Use this URL to cite or link to this record in EThOS: http://ethos.bl.uk/OrderDetails.do?uin=uk.bl.ethos.731861
Title: Domestic religion in seventeenth century English Gentry Households
Author: Counsell, Fiona Ann
ISNI:       0000 0004 6494 3243
Awarding Body: University of Birmingham
Current Institution: University of Birmingham
Date of Award: 2017
Availability of Full Text:
Access from EThOS:
Access from Institution:
Abstract:
This research focuses on domestic religion: those activities through which everyday devotion and the worship of God were performed. It encompasses both the daily communal practices of family religion (prayer, psalm singing, catechising and sermon repetition) and the personal devotions of individuals (prayer, mediation and self-examination) in domestic space. It also considers the extraordinary religious practices of preparation for communion, days of fasting and humiliation, and the experience of sickness and death. The textuality of domestic religion is highlighted in a chapter on reading and writing. The published prescriptive advice is related to the reality of lived experience as revealed through the archives of seventeenth century families, most significantly those of the Harleys of Brampton Bryan in Herefordshire. Domestic religion was a highly complex contiguous cycle of enmeshed interrelated practices. The links were not only between domestic practices but also with public worship. A related theme challenges the supposed interiority of Protestant, and more particularly Puritan, piety, as it highlights the sociable nature of domestic religion. Domestic religion provides a useful lens throughout to explore consensus and division in seventeenth century religious politics and culture. The domestic religion was vital in the construction and projection of family identity.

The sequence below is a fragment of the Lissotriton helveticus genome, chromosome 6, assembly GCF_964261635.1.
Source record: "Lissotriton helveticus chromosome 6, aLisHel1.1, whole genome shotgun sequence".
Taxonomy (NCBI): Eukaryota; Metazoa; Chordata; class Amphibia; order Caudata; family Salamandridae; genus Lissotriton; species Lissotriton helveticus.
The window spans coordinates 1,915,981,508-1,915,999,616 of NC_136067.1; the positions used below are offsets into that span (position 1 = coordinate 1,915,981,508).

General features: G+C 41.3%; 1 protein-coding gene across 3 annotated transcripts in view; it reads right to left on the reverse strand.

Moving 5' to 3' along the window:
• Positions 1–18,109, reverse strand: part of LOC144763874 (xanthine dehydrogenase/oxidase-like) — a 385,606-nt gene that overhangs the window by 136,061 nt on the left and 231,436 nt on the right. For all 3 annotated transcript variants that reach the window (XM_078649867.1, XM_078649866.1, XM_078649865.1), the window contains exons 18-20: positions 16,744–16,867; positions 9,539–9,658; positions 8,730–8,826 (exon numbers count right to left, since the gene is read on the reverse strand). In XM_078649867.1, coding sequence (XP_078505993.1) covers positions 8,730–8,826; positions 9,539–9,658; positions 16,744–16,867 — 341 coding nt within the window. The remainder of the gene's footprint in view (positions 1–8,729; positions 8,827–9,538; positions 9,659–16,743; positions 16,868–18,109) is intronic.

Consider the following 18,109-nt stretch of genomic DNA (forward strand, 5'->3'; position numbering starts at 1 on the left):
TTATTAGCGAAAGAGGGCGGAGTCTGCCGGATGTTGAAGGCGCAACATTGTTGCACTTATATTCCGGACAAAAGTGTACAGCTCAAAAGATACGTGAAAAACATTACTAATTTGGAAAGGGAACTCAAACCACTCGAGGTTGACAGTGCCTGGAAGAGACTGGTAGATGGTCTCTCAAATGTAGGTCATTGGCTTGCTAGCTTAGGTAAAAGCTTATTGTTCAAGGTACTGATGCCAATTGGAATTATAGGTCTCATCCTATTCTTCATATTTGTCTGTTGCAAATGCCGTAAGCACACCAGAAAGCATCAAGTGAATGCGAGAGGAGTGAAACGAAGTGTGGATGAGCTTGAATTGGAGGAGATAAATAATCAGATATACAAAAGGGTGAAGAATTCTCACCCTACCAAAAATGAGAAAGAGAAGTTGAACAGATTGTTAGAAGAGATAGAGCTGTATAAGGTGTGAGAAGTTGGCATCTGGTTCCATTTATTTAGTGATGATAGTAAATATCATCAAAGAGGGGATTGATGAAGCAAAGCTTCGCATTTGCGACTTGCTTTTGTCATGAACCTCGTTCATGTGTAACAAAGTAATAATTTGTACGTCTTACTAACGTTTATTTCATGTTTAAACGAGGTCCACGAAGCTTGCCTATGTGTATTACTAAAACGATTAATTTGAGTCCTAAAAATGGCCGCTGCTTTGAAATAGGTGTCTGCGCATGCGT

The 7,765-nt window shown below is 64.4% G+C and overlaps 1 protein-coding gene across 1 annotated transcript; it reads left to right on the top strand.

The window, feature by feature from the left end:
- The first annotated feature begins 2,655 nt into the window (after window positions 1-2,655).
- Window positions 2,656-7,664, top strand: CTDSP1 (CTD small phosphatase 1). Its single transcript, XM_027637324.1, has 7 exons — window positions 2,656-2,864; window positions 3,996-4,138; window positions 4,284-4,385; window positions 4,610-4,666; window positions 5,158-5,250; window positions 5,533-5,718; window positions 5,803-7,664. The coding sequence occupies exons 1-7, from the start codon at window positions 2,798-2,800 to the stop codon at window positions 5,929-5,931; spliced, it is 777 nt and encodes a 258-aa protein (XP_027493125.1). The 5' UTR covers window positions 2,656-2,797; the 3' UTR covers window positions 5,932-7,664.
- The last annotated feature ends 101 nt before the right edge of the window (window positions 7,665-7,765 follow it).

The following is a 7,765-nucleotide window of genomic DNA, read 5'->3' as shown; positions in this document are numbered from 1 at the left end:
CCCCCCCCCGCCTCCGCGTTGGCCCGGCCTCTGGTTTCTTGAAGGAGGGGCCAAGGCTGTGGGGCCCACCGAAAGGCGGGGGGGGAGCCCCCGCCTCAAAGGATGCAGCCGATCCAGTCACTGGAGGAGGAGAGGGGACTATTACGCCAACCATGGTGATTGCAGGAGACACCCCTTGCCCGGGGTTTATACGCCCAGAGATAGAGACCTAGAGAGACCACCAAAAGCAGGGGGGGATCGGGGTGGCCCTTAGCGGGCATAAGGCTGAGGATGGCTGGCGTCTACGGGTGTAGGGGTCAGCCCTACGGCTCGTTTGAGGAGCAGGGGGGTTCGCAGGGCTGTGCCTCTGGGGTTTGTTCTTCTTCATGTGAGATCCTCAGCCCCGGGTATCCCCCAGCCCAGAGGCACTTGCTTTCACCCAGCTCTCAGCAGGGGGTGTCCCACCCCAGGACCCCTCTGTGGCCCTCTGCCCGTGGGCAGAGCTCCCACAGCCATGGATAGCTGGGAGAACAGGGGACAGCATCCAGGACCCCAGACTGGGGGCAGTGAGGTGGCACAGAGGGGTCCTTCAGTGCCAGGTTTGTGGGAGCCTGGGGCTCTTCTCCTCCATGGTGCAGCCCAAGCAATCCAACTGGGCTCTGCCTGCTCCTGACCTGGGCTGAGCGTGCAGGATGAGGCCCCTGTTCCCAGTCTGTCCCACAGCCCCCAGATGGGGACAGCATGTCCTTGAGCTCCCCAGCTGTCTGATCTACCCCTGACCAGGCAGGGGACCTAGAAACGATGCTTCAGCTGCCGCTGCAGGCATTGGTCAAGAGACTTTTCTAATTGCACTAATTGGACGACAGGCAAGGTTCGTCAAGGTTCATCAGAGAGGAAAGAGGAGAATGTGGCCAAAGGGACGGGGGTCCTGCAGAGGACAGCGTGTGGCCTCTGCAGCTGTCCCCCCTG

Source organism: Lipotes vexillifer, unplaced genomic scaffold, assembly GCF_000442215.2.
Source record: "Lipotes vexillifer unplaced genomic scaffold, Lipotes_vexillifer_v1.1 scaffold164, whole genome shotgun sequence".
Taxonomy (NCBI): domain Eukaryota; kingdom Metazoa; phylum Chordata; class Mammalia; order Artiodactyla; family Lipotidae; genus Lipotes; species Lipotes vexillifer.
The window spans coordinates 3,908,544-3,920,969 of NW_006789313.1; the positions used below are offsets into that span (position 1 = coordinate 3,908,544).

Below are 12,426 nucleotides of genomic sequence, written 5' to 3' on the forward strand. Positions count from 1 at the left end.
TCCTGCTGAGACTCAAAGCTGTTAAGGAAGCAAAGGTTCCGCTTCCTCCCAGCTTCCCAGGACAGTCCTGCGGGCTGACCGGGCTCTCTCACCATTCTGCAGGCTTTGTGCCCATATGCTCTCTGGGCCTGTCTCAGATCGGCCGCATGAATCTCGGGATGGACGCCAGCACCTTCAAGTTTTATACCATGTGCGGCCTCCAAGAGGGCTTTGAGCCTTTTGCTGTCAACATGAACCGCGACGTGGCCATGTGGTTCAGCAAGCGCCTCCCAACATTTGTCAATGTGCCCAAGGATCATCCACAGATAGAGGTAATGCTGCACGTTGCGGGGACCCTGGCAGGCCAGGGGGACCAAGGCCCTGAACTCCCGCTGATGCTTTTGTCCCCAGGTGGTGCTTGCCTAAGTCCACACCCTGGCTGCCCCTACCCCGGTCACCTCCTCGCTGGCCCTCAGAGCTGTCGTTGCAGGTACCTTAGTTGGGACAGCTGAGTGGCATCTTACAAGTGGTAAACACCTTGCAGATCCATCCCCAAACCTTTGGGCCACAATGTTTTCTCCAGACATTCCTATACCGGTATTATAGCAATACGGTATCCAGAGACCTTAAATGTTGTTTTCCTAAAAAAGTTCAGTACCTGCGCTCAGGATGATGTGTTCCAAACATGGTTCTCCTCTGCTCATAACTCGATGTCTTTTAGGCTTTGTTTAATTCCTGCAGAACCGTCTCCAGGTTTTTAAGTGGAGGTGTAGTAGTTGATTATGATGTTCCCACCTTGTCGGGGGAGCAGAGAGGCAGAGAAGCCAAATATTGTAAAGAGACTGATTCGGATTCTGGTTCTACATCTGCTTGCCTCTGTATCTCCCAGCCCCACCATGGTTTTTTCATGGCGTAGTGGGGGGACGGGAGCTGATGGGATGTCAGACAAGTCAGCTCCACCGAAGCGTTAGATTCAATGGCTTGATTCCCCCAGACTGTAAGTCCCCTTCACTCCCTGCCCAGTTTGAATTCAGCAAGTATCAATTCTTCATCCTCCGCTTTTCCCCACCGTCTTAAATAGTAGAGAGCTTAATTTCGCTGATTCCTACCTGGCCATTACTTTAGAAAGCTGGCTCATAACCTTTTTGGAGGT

Supervisor: Not available Sponsor: Not available
Qualification Name: Thesis (Ph.D.) Qualification Level: Doctoral
EThOS ID: uk.bl.ethos.731861  DOI: Not available
Keywords: BR Christianity ; DA Great Britain ; HN Social history and conditions. Social problems. Social reform
Share: